Near Term Conditions

1-5 day

The AO is currently slightly negative (Figure 1), reflective of mostly positive geopotential height anomalies across the Arctic and mixed geopotential height anomalies across the mid-latitudes of the NH (Figure 2).  Geopotential height anomalies are slightly positive near Iceland and Greenland but more strongly positive across the mid-latitudes of the North Atlantic (Figure 2), and therefore the NAO is slightly positive.

Figure 1. (a) The predicted daily-mean AO at 10 hPa from the 00Z 22 Jnauary 2018 GFS ensemble. (b) The predicted daily-mean near-surface AO from the 00Z 22 January 2018 GFS ensemble. Gray lines indicate the AO index from each individual ensemble member, with the ensemble-mean AO index given by the red line with squares.

The omega pattern continues across the Eurasian continent with ridging/positive geopotential height anomalies centered over the Ural Mountains with closed lows/negative geopotential height anomalies upstream over Northern Europe and downstream over East Asia (Figure 2).  This blocked pattern across the continent is  resulting in cold temperatures for the interior of the continent across much of Northern and Central Asia, Northern and Eastern Europe including the United Kingdom (UK) with mild temperatures for the North Slope of Siberia closer to the ridging across the Arctic (Figure 3).  Ridging/positive geopotential height anomalies and southwesterly flow across Western Europe (Figure 2) is bringing mild temperatures to Western and Central Europe (Figure 3).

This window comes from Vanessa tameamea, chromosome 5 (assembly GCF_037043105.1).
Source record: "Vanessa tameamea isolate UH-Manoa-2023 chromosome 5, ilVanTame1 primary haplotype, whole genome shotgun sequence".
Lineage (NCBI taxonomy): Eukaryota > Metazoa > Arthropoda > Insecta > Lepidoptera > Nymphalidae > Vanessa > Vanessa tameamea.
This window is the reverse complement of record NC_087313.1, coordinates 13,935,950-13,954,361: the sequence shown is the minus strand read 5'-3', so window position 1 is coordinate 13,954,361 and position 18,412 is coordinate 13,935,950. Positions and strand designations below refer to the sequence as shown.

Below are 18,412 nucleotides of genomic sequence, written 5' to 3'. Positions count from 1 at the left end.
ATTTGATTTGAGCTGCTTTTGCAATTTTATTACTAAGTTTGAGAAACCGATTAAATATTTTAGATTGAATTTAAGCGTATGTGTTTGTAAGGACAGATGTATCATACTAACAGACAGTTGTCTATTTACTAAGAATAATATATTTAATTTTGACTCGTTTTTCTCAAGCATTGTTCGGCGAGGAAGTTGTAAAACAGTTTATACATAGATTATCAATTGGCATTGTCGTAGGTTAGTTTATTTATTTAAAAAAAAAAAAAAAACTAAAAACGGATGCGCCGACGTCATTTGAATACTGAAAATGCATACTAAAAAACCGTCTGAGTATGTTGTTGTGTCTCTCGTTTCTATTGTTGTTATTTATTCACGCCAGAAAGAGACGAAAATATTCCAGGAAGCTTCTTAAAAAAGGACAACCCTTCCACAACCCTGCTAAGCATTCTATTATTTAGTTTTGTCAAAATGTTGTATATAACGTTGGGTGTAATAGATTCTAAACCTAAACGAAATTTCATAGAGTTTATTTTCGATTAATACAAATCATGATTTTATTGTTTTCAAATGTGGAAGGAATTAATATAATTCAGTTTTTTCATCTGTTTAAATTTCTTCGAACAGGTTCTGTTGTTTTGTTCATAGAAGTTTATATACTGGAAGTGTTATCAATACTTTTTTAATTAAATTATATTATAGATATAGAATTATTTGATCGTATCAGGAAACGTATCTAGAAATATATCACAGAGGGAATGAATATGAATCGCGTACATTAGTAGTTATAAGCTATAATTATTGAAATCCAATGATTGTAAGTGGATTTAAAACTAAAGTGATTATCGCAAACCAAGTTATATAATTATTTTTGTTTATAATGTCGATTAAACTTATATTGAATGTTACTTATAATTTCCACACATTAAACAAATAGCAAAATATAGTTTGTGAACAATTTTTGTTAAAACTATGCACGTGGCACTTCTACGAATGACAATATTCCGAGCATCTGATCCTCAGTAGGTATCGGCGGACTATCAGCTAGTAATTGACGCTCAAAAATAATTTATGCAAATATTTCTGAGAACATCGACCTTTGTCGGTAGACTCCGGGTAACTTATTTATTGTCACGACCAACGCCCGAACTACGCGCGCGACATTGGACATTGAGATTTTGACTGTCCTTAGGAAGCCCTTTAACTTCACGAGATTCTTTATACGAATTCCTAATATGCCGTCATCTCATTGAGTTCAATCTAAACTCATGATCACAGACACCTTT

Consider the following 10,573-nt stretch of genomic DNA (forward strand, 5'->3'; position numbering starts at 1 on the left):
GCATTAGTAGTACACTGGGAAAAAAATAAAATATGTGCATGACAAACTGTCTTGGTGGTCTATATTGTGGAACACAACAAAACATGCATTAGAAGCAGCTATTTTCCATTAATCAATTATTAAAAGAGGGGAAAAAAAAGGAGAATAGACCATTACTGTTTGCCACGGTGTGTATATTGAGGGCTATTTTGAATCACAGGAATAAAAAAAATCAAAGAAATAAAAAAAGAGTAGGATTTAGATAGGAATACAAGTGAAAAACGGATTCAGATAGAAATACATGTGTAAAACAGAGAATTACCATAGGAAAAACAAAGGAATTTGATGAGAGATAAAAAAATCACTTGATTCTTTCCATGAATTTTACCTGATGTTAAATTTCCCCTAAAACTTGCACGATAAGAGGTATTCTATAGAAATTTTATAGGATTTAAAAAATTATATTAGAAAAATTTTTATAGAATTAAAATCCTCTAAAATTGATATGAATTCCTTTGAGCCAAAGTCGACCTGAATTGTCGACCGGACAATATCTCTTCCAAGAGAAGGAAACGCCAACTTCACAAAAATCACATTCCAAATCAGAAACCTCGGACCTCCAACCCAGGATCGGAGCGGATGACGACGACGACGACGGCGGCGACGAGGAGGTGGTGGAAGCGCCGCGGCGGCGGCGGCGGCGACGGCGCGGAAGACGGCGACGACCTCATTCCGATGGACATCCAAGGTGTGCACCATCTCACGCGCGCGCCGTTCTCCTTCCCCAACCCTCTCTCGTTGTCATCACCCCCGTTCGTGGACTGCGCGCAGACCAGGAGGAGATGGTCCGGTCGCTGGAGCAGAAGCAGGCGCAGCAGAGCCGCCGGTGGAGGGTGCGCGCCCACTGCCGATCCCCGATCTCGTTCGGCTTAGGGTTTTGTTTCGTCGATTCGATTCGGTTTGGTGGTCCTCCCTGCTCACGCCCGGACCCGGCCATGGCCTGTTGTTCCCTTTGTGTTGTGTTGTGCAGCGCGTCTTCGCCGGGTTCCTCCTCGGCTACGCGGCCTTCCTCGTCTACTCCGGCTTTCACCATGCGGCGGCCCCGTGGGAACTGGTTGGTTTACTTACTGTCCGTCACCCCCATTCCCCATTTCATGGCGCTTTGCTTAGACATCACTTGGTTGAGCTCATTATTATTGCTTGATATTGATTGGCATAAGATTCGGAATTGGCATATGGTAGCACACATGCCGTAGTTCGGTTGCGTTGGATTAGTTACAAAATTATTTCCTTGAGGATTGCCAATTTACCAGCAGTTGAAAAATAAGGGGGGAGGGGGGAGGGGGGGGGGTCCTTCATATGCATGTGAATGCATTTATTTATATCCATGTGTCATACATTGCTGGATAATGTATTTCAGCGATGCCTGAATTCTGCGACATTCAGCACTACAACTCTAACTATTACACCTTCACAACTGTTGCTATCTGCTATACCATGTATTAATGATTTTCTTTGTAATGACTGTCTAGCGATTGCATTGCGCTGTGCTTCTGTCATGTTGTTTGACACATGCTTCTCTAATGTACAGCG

Figure 2. Observed 500 mb geopotential heights (dam; contours) and geopotential height anomalies (m; shading) for 00Z 122 January 2018.

Troughing/negative geopotential height anomalies over Alaska and the Gulf of Alaska is forcing ridging/positive geopotential height anomalies downstream over much of North America (Figure 2).  Low heights and northerly flow is predicted to result in below normal temperatures across Alaska and Northwest Canada while high heights and southwesterly flow are predicted to result in  above normal temperatures for the US and Southern Canada (Figure 3). Temperatures are predicted to be mild across the US despite a closed low and associated blizzard traversing the Central US (Figure 2) and the brief period of cold air in the wake of the storm.

Figure 3. Forecasted surface temperature anomalies (°C; shading) from 23 – 27 January 2018. The forecast is from the 00Z 22 January 2018 GFS ensemble.